Final Note: I’m definitely taking some liberties here, claiming that I know what all these guys were thinking, but from public speeches and talks, it’s clear that they had a distinct vision of their products and the ecosystem they were creating, whether they verbalized it or not. If anyone has any information to the contrary, feel free to correct me and I will update.

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Quick Take: Seesmic

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Today, Seesmic announced yet another new product, entitled Seesmic Look. I applaud CEO Loic Le Meur at his ability to be dynamic, both in his presentation of this new product, and his insight to see that the Twitter ecosystem needed a game-changing app to really prevail. At first glance, I echo Robert Scoble’s review of the product, as he shares the same reactions I do. However, I see a deeper problem at Seesmic, and it comes down to long-term execution.

Let’s take a quick look at Seesmic’s product launches.

  • April 7, 2009 – Seesmic Desktop – Twitter/Facebook client built on Adobe AIR
  • July 10, 2009 – Seesmic Web – Web twitter client
  • July 10, 2009 – Seesmic iPhone app – iPhone Twitter client
  • November 17, 2009 – Seesmic Desktop – Twitter client built on .NET
  • November 20, 2009 – Seesmic Android & BlackBerry app – mobile clients
  • January 21, 2010 – Seesmic Look – a .NET Twitter client

First, these are all excellent products, and I’m glad that Loic has shared the development of these applications with the world.

However, outside of the mobile apps, I have yet to really see a version 1.0 worthy product. I really enjoy using Seesmic Desktop for Windows, especially in it’s new .NET form, but it still feels like a beta product. Facebook integration also was dropped along the way, and is not present in the web app either. So, while I applaud Loic’s development team in deploying great applications across a multitude of platforms in an unheard of amount of time, I’d really like to see some focus on bringing these products up to true 1.0 release status.

Thanks, and I’m sure I’ll be a long-time Seesmic user.

PS, when is video going to make a comeback to Seesmic? I’d like to see a basic video recorder/uploader built into the desktop client.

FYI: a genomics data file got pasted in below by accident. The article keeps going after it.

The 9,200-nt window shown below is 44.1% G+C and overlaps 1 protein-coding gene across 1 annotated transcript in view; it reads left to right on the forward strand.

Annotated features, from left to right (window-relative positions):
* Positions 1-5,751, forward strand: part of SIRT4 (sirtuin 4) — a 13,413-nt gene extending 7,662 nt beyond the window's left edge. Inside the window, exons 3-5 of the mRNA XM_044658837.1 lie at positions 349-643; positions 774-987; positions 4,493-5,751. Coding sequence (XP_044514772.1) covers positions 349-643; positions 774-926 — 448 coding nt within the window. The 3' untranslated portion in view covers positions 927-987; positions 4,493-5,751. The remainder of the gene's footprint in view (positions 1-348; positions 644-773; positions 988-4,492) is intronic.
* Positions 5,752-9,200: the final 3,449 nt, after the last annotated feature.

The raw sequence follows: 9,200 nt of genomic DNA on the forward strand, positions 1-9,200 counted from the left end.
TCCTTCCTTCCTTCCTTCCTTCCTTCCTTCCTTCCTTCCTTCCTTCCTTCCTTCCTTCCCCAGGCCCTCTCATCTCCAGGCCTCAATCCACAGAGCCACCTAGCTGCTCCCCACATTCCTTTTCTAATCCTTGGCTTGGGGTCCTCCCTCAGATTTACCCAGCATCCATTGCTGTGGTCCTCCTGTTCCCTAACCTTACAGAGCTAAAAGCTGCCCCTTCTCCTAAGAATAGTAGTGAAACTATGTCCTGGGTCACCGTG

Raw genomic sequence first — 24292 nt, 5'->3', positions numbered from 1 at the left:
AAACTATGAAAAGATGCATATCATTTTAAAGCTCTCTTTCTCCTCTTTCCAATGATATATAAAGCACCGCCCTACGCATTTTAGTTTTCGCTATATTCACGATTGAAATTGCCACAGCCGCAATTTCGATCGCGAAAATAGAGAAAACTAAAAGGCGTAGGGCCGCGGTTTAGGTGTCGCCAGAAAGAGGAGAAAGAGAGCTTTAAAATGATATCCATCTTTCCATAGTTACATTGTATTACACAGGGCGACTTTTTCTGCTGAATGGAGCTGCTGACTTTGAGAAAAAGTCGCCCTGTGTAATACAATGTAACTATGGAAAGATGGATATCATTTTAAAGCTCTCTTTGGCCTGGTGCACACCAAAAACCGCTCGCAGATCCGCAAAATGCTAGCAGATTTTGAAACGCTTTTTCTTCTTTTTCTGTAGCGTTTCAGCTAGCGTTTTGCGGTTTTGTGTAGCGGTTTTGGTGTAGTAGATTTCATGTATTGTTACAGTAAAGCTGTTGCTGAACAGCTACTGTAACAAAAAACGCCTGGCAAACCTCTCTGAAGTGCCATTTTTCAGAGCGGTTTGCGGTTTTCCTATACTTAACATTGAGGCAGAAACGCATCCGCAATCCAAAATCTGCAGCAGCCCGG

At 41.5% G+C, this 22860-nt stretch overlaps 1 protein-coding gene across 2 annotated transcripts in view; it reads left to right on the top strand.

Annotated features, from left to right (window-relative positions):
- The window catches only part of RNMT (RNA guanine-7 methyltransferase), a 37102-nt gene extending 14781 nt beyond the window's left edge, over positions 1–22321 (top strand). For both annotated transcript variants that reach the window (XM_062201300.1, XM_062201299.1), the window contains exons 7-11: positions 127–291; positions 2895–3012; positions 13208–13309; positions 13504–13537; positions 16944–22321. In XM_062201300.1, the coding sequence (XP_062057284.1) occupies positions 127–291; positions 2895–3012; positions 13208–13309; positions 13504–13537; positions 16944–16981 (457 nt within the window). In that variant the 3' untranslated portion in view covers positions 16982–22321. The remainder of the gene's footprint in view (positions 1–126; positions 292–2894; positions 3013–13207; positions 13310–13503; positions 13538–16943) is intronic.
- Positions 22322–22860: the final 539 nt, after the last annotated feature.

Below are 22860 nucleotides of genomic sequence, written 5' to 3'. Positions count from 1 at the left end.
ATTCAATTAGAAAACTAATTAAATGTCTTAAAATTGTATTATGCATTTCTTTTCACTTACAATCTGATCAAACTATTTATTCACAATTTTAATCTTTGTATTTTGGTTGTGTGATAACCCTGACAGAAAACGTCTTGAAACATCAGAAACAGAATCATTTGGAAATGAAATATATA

Social Graphs and Online Identity: What’s next?

Here’s some good questions: How many friends do you have on Facebook? How many on LinkedIn? How many on various IM services? What about Twitter? If your answer is the same for all these questions, I’d be very surprised.

Jeremiah Owyang wrote on this very issue back in November of 2007, and he was suggesting OpenSocial as the most likely solution moving forward. Facebook Connect launched a year later in November 2008.

Fast forward to 2010… Facebook now has over 350 million active users. MySpace claims over 76 million in the US alone. Twitter has over 50 million accounts. And the “old” social networks (e-mail & IM) claim millions of users as well (Windows Live 375M+). Each of these networks still maintain their own versions of social graphs, and none of them will actively “share” information with one another.

Today, I ran across a startup called Soocial, which claims to sync your contacts (read: social graphs) across multiple networks. WE’RE SAVED, right? Not really… The service requires client software on any phone to sync, client software on a PC to sync, and despite claiming to be “hassle-free”, is too much for most users to set up.

So, what will it take to really win in this space?

  1. Partnership at a high-level – Execs at Facebook, Microsoft, Google, AIM, LinkedIn, etc need to be willing to share social graph data with outside sources. Remember, the entire purpose of social networks is to publish and share information with others. If the data is already public, why not make it accessible?
  2. Constant Sync – Today’s sync tools are largely based around “importing” your contacts in a one-time data comparison. A true winner will maintain a synchronized relationship of data, pushing and pulling data as it changes across the network
  3. Published Contact InfoGoogle Profiles & Plaxo  are a great start of maintaining active contact information for an individual. The next step is providing this level of detail across multiple networks, maintaining a canonical contact card that can change whenever any linked service changes.

Some early attempts:

Further Reading: